This time, however, it was not a department head who was the problem. The head in question feels equally beleaguered. The sources of frustration were administrators further up the ladder. One was irrationally and incompetently destructive. One was consistently dishonest. And two were using their administrative positions to carry out personal vendettas. Complaints had been made, and ignored. There was no recourse, no mechanism through which to seek justice. The collective response to their departure interviews: "You’re leaving. You’d say anything." One of these friends who is known to be extremely judicious said this at the dinner about the administrators in question: "They’re rotten to the core."
That is not what he would say about every failed administrator. The University of Illinois just lost a president to a forced resignation. He foolishly squandered his good will and pretty thoroughly alienated the faculty in the system and finally even the Board of Trustees who hired him, but I certainly never considered him a monster. But universities do have monsters in high places. At a local American Association of University Professors chapter meeting this month it was acknowledged that our failed president was hardly the most wantonly destructive administrator. Yet the faculty members who gave formal presentations
pronounced shared governance alive and well on campus, and advocated greater collegiality — rather than structural change -- as the way to strengthen and maintain cooperative bonds among faculty, administrators, and the board. How many careers have to be damaged or ended by rogue administrators before faculty members will admit broader reforms are needed?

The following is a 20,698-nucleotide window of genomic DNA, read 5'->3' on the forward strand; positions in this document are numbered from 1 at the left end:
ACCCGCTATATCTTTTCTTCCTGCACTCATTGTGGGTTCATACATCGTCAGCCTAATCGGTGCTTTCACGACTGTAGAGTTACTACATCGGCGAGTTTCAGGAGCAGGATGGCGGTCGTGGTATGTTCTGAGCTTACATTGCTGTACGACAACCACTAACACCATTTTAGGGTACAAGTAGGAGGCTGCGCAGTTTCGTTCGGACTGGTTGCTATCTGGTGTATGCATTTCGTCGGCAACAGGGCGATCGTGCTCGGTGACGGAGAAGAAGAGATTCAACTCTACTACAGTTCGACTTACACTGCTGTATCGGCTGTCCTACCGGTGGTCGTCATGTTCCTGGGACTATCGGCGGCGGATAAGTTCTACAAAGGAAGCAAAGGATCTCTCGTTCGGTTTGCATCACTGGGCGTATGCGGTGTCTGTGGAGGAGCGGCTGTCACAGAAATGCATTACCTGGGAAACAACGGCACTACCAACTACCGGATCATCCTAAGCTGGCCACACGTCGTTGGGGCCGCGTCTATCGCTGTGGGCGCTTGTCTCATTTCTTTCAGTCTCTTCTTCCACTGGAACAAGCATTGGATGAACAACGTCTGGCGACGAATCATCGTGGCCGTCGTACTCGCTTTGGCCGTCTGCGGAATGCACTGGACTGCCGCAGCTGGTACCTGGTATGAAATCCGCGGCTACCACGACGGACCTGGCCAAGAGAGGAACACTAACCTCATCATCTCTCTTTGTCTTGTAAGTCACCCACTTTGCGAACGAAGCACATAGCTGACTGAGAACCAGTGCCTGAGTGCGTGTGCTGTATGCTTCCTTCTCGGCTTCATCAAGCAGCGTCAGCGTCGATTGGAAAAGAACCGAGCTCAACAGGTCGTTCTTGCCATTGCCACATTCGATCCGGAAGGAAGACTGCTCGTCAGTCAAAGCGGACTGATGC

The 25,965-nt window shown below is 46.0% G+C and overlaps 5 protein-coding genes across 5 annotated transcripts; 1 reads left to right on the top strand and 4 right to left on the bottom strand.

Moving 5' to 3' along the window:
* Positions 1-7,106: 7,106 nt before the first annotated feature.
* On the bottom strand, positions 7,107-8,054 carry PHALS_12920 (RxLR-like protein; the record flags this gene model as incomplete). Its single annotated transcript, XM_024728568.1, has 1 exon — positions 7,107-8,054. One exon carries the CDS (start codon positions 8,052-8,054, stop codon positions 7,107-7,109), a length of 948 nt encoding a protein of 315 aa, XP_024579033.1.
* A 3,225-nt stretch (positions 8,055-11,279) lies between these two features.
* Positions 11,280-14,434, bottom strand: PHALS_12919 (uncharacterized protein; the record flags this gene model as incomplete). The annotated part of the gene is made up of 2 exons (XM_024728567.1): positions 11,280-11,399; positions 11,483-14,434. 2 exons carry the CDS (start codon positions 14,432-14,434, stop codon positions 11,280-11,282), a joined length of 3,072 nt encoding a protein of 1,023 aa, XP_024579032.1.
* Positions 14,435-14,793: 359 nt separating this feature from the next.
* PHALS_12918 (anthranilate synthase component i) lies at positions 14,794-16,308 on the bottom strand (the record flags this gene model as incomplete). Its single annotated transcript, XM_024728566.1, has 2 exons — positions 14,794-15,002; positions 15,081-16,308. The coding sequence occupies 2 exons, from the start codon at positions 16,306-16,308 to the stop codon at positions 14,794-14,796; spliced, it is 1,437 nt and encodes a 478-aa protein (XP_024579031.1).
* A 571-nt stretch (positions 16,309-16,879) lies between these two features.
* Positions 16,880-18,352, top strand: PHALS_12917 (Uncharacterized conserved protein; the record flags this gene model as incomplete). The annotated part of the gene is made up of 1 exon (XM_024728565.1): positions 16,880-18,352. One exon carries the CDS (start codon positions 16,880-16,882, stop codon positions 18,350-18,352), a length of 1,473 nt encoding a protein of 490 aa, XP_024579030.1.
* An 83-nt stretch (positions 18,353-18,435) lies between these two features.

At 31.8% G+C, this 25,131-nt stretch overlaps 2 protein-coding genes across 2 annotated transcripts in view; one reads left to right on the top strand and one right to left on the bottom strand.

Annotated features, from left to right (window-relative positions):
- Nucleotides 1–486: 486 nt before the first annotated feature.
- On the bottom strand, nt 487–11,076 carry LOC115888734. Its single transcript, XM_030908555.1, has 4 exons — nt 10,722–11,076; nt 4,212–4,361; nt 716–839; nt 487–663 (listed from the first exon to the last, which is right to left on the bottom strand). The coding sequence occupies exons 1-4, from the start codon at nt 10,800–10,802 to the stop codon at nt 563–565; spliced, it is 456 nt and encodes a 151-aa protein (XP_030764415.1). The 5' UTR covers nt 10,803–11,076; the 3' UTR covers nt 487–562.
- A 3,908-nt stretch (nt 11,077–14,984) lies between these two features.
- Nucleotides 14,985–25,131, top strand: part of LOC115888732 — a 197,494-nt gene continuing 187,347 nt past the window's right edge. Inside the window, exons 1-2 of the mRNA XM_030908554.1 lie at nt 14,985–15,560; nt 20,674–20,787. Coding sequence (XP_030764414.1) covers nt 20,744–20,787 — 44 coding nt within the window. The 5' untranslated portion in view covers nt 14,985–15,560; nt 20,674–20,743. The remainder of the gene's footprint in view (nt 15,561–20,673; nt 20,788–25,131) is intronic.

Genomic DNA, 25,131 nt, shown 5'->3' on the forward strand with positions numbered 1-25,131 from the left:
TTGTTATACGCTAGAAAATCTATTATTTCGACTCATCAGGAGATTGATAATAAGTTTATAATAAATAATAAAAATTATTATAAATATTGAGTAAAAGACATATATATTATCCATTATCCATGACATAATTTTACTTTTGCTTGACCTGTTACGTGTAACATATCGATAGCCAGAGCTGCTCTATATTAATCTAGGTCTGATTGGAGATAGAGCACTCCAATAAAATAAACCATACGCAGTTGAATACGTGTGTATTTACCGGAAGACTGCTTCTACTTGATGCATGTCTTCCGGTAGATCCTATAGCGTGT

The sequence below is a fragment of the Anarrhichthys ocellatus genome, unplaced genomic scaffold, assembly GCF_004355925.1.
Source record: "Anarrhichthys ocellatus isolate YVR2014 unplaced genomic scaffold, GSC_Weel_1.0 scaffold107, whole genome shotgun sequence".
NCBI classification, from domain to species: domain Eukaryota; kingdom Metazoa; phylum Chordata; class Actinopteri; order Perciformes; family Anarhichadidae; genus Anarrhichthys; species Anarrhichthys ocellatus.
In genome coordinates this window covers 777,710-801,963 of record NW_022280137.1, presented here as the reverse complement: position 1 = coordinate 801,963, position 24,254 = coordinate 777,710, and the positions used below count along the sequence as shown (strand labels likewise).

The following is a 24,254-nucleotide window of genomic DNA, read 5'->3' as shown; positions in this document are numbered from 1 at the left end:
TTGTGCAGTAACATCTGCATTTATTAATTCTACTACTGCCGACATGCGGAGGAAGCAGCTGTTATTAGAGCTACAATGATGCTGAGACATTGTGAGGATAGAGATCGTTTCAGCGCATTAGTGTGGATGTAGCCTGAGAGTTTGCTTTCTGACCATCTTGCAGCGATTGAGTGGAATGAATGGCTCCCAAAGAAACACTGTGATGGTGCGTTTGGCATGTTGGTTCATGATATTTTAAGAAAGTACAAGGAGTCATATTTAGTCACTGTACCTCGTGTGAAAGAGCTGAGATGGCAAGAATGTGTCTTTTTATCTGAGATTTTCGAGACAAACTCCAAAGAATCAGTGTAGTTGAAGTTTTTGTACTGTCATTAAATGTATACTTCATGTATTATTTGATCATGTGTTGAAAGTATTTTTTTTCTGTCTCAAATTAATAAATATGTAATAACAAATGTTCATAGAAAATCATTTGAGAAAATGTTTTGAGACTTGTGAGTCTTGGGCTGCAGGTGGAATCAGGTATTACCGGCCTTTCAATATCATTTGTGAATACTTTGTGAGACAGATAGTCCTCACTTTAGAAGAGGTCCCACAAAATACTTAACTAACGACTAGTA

Toward the administrators who were an invisible presence at our dinner, faculty discontent has a long history. But nothing comes of it. The university administration’s daily functioning is grounded in both line authority and line loyalty along the administrative chain of command. Administrators will not challenge that protocol unless they feel they have no choice. With administrators who hand out rewards to select faculty, universal rebellion rarely coalesces, though in some of the examples I am referencing it has come pretty close.
Can anything be done? Under collective bargaining faculty usually have stronger grievance procedures and thus access to procedures not in the hands of senior administrators complicit in misdeeds throughout the chain of command. But nothing would prevent a campus like my own from instituting good grievance procedures even without collective bargaining, nothing, that is, except those faculty members and administrators who benefit from and prefer the status quo. Which means it will not happen without collective bargaining and unless faculty members take a cold collective look at conditions campuswide.
Meanwhile, my friends are leaving. There was no component of sweetness for most of us at the dinner. Sorrow dominated. Along with the sense that those of us remaining on campus are serving on poisoned ground. Unchecked administrative abuses undercut morale decisively and convince faculty members it is a mistake to think of themselves as members of a community.
Cary Nelson is national president of the American Association of University Professors.
Angelo Armenti Jr. was fired Wednesday as president of California University of Pennsylvania, The Pittsburgh Post-Gazette reported. The Board of Governors of the state higher education system fired Armenti after he declined to resign. Officials have been studying spending accounts related to the university, but declined to discuss details on why Armenti was fired. He had been president since 1992.
Harold Raveché, the former president of Stevens Institute of Technology, has received more than $5 million since he quit under fire for alleged financial mismanagement, The Star-Ledger reported. University officials said that they were legally obligated to pay the money, which came in the form of consulting fees, severance pay, retirement benefits and other cash.